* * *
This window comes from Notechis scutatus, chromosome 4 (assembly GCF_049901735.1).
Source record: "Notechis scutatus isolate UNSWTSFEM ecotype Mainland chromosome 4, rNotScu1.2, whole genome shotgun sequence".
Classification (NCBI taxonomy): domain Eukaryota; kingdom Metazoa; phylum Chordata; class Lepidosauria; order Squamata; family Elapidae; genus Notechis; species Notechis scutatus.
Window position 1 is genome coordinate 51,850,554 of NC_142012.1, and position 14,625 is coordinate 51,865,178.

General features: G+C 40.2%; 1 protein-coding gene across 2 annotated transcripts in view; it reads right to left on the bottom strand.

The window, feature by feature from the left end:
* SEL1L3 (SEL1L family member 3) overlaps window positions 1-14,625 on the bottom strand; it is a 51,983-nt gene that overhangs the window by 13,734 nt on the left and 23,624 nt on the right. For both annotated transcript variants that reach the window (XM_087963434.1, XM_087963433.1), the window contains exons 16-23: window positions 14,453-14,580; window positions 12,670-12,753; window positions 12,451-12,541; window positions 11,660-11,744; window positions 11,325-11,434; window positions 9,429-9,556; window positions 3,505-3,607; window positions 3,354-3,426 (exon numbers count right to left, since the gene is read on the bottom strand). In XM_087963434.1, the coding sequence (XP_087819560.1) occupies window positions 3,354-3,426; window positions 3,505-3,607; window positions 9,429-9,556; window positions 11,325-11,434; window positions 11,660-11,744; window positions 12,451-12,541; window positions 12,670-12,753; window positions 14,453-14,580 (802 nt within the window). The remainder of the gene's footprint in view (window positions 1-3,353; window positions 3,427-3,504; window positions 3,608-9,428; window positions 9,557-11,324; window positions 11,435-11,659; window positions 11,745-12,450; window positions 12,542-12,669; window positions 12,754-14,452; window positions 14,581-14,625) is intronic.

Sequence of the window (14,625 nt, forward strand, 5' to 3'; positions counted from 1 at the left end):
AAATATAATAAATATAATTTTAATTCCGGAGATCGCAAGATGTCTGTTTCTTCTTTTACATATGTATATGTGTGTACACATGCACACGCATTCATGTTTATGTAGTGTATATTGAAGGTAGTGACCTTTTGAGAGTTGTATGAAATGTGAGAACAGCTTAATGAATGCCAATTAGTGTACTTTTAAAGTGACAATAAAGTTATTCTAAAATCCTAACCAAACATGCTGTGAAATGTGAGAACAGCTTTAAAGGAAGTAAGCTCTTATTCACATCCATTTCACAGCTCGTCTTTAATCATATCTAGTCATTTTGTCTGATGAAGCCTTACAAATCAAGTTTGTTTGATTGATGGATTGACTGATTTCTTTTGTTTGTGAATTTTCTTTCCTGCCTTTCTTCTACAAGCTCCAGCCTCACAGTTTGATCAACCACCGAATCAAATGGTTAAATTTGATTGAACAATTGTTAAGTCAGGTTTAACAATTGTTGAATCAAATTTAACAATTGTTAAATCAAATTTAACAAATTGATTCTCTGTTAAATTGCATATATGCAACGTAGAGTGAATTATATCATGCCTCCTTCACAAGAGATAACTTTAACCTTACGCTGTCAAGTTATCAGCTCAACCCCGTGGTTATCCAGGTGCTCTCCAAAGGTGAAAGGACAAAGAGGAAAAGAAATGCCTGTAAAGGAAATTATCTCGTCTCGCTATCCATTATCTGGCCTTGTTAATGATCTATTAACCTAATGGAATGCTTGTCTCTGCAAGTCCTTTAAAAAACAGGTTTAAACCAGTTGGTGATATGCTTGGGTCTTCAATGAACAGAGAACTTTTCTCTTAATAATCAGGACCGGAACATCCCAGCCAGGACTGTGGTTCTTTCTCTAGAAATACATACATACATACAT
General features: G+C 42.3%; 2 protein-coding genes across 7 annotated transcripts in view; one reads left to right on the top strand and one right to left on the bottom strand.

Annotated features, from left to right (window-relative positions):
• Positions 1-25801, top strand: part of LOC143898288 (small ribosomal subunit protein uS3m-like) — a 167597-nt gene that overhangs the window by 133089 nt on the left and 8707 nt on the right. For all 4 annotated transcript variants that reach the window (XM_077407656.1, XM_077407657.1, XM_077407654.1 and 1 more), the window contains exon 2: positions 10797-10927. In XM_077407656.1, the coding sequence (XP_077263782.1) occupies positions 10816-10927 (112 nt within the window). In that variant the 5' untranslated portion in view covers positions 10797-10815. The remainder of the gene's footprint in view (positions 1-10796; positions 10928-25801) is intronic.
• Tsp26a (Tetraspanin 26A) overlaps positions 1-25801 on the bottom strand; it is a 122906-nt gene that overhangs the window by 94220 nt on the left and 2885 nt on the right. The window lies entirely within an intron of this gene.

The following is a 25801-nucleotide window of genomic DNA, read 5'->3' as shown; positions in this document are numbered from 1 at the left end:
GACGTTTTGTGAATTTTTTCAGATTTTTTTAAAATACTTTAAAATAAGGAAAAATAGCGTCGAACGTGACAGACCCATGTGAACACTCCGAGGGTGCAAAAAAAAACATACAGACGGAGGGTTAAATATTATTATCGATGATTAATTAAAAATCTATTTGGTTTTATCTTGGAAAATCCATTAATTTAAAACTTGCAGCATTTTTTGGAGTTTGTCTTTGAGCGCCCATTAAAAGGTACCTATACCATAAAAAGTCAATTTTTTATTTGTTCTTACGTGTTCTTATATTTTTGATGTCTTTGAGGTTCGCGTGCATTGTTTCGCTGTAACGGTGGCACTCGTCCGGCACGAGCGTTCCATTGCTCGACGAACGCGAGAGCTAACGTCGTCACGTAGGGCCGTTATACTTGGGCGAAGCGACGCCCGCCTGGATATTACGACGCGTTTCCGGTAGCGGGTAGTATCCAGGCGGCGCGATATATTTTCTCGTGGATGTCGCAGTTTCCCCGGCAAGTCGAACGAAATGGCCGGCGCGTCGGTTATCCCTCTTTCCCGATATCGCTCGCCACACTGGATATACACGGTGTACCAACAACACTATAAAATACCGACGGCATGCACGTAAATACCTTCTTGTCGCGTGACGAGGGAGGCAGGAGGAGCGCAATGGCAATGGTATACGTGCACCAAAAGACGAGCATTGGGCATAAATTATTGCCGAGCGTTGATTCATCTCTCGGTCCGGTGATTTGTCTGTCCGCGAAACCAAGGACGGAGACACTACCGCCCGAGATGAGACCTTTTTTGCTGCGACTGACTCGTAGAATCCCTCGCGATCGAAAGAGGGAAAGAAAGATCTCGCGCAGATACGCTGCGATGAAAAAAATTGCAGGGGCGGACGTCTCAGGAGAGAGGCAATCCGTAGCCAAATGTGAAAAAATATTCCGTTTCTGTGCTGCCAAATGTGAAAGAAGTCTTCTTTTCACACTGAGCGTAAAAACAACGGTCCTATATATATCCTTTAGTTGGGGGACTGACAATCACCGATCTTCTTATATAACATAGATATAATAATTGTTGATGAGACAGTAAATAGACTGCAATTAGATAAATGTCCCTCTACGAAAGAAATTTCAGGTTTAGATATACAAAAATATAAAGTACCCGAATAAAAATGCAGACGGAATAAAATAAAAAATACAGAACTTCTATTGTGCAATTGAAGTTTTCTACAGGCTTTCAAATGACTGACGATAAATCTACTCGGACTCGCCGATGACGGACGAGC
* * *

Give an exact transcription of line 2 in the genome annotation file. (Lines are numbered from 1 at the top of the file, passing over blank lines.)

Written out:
Source record: "Notechis scutatus isolate UNSWTSFEM ecotype Mainland chromosome 4, rNotScu1.2, whole genome shotgun sequence".